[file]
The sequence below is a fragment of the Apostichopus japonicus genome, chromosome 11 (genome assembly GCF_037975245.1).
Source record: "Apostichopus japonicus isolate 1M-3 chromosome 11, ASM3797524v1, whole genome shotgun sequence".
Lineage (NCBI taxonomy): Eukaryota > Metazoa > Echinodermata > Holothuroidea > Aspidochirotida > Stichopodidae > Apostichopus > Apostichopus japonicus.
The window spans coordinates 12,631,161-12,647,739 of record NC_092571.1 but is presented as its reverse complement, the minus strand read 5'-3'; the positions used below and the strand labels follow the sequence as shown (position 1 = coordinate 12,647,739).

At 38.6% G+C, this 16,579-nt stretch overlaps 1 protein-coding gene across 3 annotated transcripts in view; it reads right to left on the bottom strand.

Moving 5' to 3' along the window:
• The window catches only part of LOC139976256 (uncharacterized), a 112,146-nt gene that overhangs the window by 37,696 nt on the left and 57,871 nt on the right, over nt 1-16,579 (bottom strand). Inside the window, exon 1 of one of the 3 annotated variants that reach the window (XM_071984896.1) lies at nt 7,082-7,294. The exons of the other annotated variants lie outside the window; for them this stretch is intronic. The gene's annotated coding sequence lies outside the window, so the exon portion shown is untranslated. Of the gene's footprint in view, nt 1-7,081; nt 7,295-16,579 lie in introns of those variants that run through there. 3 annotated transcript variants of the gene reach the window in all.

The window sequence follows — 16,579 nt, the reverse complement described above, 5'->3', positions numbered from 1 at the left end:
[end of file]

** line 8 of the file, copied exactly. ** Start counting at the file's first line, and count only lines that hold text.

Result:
The window sequence follows — 16,579 nt, the reverse complement described above, 5'->3', positions numbered from 1 at the left end: